See also our blog post.
The following is written by Shelley Tomsett:
The Animal Welfare Regulation 2018: The breeding and selling of your litters and how it affects you.
In October 2018, new Regulations come into force around a number of activities involving pet animals in England. These include Dog Breeding, Dog and Cat Boarding, Selling Animals as Pets, Hiring out Horses and Keeping or Training Animals for Exhibition. In regards to Dog Breeding, there will be a Schedule of conditions that breeders will have to meet in order to obtain a licence and a set of Guidance notes on how they will be measured in doing this. The scope will widen, meaning more breeders will require a licence. This will have significant changes to the way that breeders and local authorities operate with a requirement to meet set welfare conditions. The following points set out the key changes.
1. The new scope requires that a licence is obtained by anyone “breeding three or more litters of puppies in any 12-month period.”
The new Regulations reduce the threshold from 5 litters before requiring a licence to 3 litters.
The only exclusion to this is if the person carrying on the activity provides documentary
evidence that none of them have been sold (whether as puppies or as adult dogs).
2. The new scope requires that anyone breeding dogs and advertising a business of selling dogs obtain a licence.
The three litters are not the only reason why a licence could be required. The new Regulations set out that a licence will be required if there is any commercial selling of puppies and kittens.
Indeed, it states that a licence will be applicable if the subject:
(a) Makes any sale by, or otherwise carries on, the activity with a view to making a profit.
(b) Earns any commission or fee from the activity, irrespective of the number of
litters produced per year.
This is not restricted to registered businesses – individuals can also be classed as a business, depending on the extent of their activities.
Again, breeders that breed a small number of puppies (i.e. less than 3 litters per year), and that sell them without making a profit will be exempt, however the sale of even a small number of puppies with a high sale price would flag up the need for a licence.
3. The Pet Vending Schedule which is separate from the Dog Breeding Schedule sets out that those who are not breeders but are in the business of selling dogs will require a licence.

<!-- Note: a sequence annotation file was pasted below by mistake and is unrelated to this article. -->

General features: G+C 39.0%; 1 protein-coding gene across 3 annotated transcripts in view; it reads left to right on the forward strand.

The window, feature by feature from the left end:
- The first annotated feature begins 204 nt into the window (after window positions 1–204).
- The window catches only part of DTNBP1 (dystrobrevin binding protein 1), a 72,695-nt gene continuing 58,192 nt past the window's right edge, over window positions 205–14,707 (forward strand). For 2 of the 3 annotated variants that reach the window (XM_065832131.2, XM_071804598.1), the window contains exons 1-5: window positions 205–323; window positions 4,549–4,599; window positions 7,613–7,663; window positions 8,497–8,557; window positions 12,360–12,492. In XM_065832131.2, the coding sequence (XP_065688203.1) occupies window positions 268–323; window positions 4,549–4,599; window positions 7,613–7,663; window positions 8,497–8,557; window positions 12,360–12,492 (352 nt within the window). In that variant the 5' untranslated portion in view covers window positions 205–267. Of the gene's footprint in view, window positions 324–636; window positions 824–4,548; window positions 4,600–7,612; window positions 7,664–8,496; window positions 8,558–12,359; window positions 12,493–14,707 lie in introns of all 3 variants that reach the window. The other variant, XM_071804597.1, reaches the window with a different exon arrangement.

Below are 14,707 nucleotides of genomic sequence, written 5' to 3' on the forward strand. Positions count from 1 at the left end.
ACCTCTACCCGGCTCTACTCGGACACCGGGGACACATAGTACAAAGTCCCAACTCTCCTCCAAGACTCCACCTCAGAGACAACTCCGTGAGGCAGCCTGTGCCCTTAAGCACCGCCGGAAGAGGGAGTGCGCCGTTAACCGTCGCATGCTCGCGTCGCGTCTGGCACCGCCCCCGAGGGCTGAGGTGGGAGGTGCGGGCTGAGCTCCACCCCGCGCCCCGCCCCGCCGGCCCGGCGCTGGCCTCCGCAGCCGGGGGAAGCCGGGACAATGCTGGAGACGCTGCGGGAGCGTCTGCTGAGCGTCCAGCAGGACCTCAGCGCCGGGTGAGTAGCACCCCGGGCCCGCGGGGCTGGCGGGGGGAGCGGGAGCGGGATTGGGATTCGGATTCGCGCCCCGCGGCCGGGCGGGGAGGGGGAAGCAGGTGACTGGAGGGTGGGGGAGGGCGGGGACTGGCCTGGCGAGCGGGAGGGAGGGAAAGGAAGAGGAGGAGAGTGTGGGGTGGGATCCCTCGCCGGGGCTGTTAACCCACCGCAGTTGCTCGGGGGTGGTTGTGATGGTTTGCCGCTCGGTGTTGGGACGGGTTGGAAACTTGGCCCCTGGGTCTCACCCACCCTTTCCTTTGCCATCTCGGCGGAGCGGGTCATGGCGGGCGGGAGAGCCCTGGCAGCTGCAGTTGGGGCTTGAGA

It is not only breeders who will require a licence, those who are moving puppies around will require a licence and anyone charging a fee or commission for a puppy will also be captured.
There is a real focus on capturing traders and those who are not operating to the same
standards as the good breeders. Additionally, the Government is considering whether to ban all third party sales of puppies and this could mean only breeders will be able to sell puppies going forward.
4. The new legislation is structured around the requirement to meet the 5 welfare needs and will involved proving to the Inspector that you have robust procedures in place.
The Schedules are set out under the following structure: Suitable Environment, Suitable Diet, Monitoring of Behaviour & Training of Animals, Animal Handling & Interaction, Protection from Pain, Suffering, Disease & Injury. Beneath these are conditions to meet to provide those requirements and examples include the need to provide the right diet appropriate to the age and condition of the dog, the need to interact with, and socialise, puppies, the need to provide adequate resources such as toys, beds, bowls etc for the number of dogs under the licence.
There also needs to be an emergency plan in place. Licensees will have to have
Written Procedures around the cleaning of the licensed facilities, their feeding regimes,
prevention and control of the spread of disease and monitoring and ensuring the health and welfare of their dogs. This can be quite simply set out for those breeding from a home environment and is really just a record of how you manage your dogs.
5. There are new requirements being introduced around the health and welfare of the puppy.